- Papademos confirms Greece will hold parliamentary elections May 6
- Greece can make the difficult decisions needed to confront its debt crisis, he says
- Greece has been run by an interim coalition government since November
- The country is struggling in the grip of a debt and austerity crisis
Greece will hold parliamentary elections May 6, Prime Minister Lucas Papademos announced Wednesday.
His televised announcement came after he met with President Karolos Papoulias to ask him to dissolve the current parliament.
Papademos said the past five months had shown that Greece could make the difficult decisions needed to confront its debt crisis and ensure a better future.
The new government, once elected, would have a difficult task ahead of it, he said, as he called for everyone to work together.
Dissolving parliament does not mean dissolving the government, as a number of significant decisions must be made by May 6, Papademos said.
Under the Greek Constitution, there has to be at least a 25-day period between the dissolution of parliament and when elections are held.
Greece, which has been run by an interim coalition government since November, is struggling under the weight of painful austerity measures intended to bring down its huge debt.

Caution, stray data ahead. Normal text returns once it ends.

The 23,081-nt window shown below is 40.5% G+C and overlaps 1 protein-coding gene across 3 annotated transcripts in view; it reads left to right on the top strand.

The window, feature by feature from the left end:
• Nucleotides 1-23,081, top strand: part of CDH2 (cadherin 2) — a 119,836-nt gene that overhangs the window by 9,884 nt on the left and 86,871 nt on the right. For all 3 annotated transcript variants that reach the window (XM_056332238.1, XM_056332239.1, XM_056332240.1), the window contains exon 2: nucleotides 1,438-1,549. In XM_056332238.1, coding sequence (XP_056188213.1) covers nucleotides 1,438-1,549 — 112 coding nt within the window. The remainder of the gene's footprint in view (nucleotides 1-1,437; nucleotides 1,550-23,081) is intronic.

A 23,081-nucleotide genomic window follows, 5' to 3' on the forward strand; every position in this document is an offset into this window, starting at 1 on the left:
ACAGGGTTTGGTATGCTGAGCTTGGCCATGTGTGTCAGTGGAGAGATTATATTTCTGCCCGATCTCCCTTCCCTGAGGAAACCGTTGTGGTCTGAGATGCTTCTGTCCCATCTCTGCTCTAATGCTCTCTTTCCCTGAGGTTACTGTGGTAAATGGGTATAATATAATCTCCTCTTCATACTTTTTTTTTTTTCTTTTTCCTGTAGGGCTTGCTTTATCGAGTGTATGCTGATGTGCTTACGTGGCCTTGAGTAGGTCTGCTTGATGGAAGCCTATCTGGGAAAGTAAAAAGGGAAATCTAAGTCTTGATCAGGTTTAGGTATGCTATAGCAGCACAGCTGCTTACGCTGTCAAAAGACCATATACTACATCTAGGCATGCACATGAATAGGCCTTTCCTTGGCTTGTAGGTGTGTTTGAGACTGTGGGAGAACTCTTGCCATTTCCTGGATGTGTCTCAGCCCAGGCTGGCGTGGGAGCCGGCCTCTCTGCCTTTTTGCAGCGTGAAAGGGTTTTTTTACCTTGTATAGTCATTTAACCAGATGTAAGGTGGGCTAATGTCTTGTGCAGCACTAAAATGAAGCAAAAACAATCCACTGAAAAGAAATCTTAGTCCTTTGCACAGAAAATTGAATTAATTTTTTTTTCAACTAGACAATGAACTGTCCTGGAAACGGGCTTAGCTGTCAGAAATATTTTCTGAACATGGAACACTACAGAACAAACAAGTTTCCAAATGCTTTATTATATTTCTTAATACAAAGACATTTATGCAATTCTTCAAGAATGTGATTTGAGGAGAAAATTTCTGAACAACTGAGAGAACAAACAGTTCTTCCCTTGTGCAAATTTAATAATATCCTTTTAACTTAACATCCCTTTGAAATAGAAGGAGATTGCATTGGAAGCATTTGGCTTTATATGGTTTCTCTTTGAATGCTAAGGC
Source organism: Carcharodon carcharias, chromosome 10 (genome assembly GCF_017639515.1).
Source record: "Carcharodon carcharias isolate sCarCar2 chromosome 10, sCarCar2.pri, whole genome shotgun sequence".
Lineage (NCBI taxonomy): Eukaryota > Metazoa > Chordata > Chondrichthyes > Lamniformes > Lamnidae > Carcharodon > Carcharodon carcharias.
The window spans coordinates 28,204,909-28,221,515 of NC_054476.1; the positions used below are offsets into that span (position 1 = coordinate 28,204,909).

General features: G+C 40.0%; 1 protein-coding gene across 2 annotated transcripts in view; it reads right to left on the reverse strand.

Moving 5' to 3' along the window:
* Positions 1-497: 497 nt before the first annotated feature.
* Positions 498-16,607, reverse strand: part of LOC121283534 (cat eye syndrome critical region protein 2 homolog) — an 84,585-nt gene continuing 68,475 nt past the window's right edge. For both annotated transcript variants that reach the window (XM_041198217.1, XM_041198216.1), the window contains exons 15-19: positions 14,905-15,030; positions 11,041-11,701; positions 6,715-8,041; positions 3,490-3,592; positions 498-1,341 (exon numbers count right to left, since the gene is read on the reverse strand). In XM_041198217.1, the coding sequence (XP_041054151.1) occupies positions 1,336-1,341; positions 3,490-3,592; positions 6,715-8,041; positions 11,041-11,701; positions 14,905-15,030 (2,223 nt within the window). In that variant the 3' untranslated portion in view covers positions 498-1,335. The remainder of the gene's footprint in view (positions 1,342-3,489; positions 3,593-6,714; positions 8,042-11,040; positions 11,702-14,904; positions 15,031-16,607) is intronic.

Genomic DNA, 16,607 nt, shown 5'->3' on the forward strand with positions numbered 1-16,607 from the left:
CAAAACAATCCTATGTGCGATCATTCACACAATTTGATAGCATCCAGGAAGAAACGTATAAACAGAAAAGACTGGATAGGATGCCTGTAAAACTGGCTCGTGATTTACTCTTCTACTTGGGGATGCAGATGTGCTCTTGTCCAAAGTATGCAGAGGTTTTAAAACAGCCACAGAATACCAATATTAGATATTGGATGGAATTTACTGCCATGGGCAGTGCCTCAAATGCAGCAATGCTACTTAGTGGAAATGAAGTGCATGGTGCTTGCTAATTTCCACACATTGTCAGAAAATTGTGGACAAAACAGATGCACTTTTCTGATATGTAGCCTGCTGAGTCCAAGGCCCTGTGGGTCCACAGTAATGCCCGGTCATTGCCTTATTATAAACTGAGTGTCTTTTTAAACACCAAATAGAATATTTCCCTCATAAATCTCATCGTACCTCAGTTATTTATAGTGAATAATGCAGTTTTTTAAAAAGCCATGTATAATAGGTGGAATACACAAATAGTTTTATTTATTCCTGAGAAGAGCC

The snap election announcement comes amid collapsing support for the two parties -- New Democracy and PASOK -- which have dominated Greek politics since the fall of the military junta in 1974.
Polls suggest nine parties currently meet the 3% threshold required to enter parliament.
A survey from polling group GPO on Monday gives New Democracy 18.2% of the vote to 14.2% for PASOK, the majority party in the coalition government.
According to the same GPO poll from Monday, nearly a third of the voters questioned either don't intend to vote or haven't decided for whom to vote.
In October 2009, PASOK took 43.9% of the vote in parliamentary elections.
In June, Greece needs to vote through parliament a raft of measures for 2013-2014, including at least 11 billion euros in spending cuts.
Passing more measures -- essential if Greece is to continue receiving money under a bailout deal from the European Union and International Monetary Fund -- is likely to be more difficult in a strongly fragmented parliament, especially as many of the smaller parties that are likely to enter the legislature oppose the bailout.
Greece, which is at the center of Europe's debt crisis, is battling to stay afloat in the face of an unsustainable level of debt and an economy that has been in recession for years.
Under its second bailout program, approved this year, Greece has agreed to implement a series of austerity measures and undertake broader reforms to make its economy more competitive, including pay cuts, layoffs and pension reforms
Those cuts come on top of measures brought in after the first bailout in 2010.
Greece had the greatest increase in its unemployment rate of all the European Union countries last year, climbing from 14.3% in December 2010 to 21% a year later, according to figures from Eurostat, the European Union statistics office.